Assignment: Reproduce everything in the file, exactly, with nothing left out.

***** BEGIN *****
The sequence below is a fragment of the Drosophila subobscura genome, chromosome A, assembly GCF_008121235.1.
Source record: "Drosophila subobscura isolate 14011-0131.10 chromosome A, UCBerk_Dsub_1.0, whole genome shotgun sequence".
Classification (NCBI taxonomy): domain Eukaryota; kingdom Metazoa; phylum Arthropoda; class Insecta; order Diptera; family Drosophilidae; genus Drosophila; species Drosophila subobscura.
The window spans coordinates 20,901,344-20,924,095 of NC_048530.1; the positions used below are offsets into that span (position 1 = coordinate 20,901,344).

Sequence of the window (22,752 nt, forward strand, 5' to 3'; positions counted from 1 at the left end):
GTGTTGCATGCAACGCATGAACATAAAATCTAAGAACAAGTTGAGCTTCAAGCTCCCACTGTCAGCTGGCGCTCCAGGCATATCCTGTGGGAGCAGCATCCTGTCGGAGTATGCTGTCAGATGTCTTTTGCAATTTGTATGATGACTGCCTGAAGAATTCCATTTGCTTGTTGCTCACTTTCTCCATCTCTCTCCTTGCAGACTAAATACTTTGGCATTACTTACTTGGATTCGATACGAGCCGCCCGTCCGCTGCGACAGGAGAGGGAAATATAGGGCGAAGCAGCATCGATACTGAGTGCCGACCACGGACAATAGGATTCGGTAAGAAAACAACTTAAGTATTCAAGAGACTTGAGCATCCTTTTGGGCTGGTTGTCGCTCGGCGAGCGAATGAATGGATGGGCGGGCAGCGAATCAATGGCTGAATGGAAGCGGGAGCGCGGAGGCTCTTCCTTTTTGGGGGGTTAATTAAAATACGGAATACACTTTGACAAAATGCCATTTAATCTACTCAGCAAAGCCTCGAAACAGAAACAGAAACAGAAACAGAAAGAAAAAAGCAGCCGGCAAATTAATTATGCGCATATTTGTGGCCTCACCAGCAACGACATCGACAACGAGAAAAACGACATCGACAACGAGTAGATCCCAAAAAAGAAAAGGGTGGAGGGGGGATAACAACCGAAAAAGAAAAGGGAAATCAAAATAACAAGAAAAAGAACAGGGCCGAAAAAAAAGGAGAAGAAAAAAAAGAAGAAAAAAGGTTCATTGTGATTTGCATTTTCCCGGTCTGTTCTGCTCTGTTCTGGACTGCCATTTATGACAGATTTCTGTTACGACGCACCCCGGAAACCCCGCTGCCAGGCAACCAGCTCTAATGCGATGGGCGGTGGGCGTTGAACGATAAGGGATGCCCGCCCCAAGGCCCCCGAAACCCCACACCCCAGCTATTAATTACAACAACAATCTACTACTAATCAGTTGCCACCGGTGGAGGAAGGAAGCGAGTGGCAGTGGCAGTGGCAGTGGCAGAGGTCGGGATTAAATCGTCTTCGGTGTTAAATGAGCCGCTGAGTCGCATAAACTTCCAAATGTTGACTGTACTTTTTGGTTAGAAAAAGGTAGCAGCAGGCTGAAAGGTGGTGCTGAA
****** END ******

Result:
The sequence below is a fragment of the Drosophila subobscura genome, chromosome A, assembly GCF_008121235.1.
Source record: "Drosophila subobscura isolate 14011-0131.10 chromosome A, UCBerk_Dsub_1.0, whole genome shotgun sequence".
Classification (NCBI taxonomy): domain Eukaryota; kingdom Metazoa; phylum Arthropoda; class Insecta; order Diptera; family Drosophilidae; genus Drosophila; species Drosophila subobscura.
The window spans coordinates 20,901,344-20,924,095 of NC_048530.1; the positions used below are offsets into that span (position 1 = coordinate 20,901,344).

Sequence of the window (22,752 nt, forward strand, 5' to 3'; positions counted from 1 at the left end):
GTGTTGCATGCAACGCATGAACATAAAATCTAAGAACAAGTTGAGCTTCAAGCTCCCACTGTCAGCTGGCGCTCCAGGCATATCCTGTGGGAGCAGCATCCTGTCGGAGTATGCTGTCAGATGTCTTTTGCAATTTGTATGATGACTGCCTGAAGAATTCCATTTGCTTGTTGCTCACTTTCTCCATCTCTCTCCTTGCAGACTAAATACTTTGGCATTACTTACTTGGATTCGATACGAGCCGCCCGTCCGCTGCGACAGGAGAGGGAAATATAGGGCGAAGCAGCATCGATACTGAGTGCCGACCACGGACAATAGGATTCGGTAAGAAAACAACTTAAGTATTCAAGAGACTTGAGCATCCTTTTGGGCTGGTTGTCGCTCGGCGAGCGAATGAATGGATGGGCGGGCAGCGAATCAATGGCTGAATGGAAGCGGGAGCGCGGAGGCTCTTCCTTTTTGGGGGGTTAATTAAAATACGGAATACACTTTGACAAAATGCCATTTAATCTACTCAGCAAAGCCTCGAAACAGAAACAGAAACAGAAACAGAAAGAAAAAAGCAGCCGGCAAATTAATTATGCGCATATTTGTGGCCTCACCAGCAACGACATCGACAACGAGAAAAACGACATCGACAACGAGTAGATCCCAAAAAAGAAAAGGGTGGAGGGGGGATAACAACCGAAAAAGAAAAGGGAAATCAAAATAACAAGAAAAAGAACAGGGCCGAAAAAAAAGGAGAAGAAAAAAAAGAAGAAAAAAGGTTCATTGTGATTTGCATTTTCCCGGTCTGTTCTGCTCTGTTCTGGACTGCCATTTATGACAGATTTCTGTTACGACGCACCCCGGAAACCCCGCTGCCAGGCAACCAGCTCTAATGCGATGGGCGGTGGGCGTTGAACGATAAGGGATGCCCGCCCCAAGGCCCCCGAAACCCCACACCCCAGCTATTAATTACAACAACAATCTACTACTAATCAGTTGCCACCGGTGGAGGAAGGAAGCGAGTGGCAGTGGCAGTGGCAGTGGCAGAGGTCGGGATTAAATCGTCTTCGGTGTTAAATGAGCCGCTGAGTCGCATAAACTTCCAAATGTTGACTGTACTTTTTGGTTAGAAAAAGGTAGCAGCAGGCTGAAAGGTGGTGCTGAA